He added that the US military is also exploring neurotechnologies to make soldiers more fit for duty. Down the line, they may be pressured to accept interventions.

Referring to the Defense Department’s advanced research agency, Ienca said, “There is already military-funded research to see if we can monitor decreases in attention levels and concentration, with hybrid BCIs that can ‘read’ deficits in attention levels and ‘write’ to the brain to increase alertness through neuromodulation. There are DARPA-funded projects that attempt to do so”.

  1. The Right To Mental Privacy

Humans should have the right to seclude their brain data or to publicly share it.

Ienca stressed that neurotechnology has huge implications for law enforcement and government surveillance.

He explained, “If brain-reading devices have the ability to read the content of thoughts, in the years to come governments will be interested in using this tech for interrogations and investigations.”

The right to remain silent and the principle against self-incrimination that are enshrined in the US Constitution might become meaningless in a world where the powers that be are empowered to eavesdrop on your mental state without your consent.

This grim scenario is reminiscent of the sci-fi movie Minority Report  where a special police unit called the PreCrime Division identifies and arrests murderers even before they commit their crimes.

  1. The Right To Mental Integrity

Humans should have the right not to be harmed physically or psychologically by neurotechnology.

BCIs armed with a “write” function can enable new forms of brainwashing, notionally enabling all sorts of people to exert control over our minds. This could be misused by religious authorities who want to indoctrinate people, political regimes that want to quash dissent or even terrorist groups seeking new recruits.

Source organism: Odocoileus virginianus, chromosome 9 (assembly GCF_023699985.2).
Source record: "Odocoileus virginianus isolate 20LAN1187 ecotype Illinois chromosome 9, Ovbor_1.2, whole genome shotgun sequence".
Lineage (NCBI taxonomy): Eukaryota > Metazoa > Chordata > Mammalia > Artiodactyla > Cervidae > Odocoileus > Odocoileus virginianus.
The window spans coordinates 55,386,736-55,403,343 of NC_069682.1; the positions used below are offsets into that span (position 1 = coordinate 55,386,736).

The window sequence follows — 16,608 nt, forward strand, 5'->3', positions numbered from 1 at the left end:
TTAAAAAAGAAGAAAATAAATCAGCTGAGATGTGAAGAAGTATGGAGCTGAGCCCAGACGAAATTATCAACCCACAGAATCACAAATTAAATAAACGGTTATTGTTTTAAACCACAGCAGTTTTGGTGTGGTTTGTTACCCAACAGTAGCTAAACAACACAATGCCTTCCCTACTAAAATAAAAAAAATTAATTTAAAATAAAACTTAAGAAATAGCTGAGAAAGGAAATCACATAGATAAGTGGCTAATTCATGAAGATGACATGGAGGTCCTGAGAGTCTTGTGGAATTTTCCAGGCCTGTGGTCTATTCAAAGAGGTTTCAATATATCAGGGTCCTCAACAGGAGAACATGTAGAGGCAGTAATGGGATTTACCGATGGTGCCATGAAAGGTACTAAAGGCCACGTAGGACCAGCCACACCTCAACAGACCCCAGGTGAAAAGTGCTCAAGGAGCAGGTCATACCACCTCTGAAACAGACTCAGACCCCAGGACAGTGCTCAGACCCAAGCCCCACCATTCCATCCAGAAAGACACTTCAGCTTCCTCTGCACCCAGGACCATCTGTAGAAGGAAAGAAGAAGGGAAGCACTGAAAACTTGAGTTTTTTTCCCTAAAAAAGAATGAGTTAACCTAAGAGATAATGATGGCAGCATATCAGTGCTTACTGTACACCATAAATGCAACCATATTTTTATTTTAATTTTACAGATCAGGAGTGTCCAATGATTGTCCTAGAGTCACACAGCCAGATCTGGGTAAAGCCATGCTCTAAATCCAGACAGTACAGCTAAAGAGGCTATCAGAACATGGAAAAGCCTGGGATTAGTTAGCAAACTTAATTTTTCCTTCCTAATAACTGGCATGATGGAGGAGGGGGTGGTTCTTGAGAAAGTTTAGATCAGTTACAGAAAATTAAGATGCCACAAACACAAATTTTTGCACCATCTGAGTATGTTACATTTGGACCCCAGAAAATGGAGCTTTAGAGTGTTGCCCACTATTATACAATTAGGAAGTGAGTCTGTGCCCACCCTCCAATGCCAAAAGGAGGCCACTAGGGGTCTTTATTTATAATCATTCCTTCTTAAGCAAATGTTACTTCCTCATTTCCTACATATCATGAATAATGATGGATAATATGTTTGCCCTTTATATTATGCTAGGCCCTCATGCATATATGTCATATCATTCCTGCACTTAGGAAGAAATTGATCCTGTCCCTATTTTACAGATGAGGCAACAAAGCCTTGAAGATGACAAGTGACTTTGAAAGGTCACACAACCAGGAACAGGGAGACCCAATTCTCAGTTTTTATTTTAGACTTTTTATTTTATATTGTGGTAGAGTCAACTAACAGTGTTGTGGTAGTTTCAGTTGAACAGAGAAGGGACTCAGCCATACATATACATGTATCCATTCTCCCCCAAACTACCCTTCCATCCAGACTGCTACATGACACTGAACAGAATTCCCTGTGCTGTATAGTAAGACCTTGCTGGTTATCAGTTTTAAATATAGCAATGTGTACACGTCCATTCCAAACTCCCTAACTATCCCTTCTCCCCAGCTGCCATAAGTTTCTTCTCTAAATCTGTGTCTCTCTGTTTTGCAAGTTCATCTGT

Additionally, devices like those being built by Facebook and Neuralink may even be vulnerable to hacking. Neuroethicists refer to this as brainjacking.

Ienca explained, “This is still hypothetical, but the possibility has been demonstrated in proof-of-concept studies. A hack like this wouldn’t require that much technological sophistication.”


  1. The Right To Psychological Continuity

Humans should have the right to be protected from alterations to their sense of self that they did not authorize.

In a study, an epileptic woman enabled with a BCI developed such a radical symbiosis with it that, she said, “It became me.” When the company that implanted the device in her brain went bankrupt forcing her to have it removed, she lamented, “I lost myself.”

Ienca calls this an example of how psychological continuity can be disrupted by the imposition  and removal of a neurotechnology ,“This is a scenario in which a company is basically owning our sense of self”.

Ienca opines that neurotechnologies should be taken out of the control of private companies and reclassified as public goods as this will prevent companies from inflicting harm as well as prevent them from affording benefits only to the privileged class.

He said, “One risk is that these technologies could become accessible only to certain economic strata and that’ll exacerbate preexisting social inequalities. I think the state should play an active role in ensuring these technologies reach the right people.”

It’s hard to say whether  neurorights campaigns like Ienca’s will effectively keep neurotechnology’s risks in check but given the pace at which this tech is developing, it does seem likely that we’ll need new laws to protect us. Now is the time for experts to articulate our rights as lawmakers move slowly after BCI devices like Facebook’s or Neuralink’s hit the market, it could prove too late.

Ienca warned, “Brain data is the ultimate refuge of privacy. When that goes, everything goes. And once brain data is collected on a large scale, it’s going to be very hard to reverse the process.”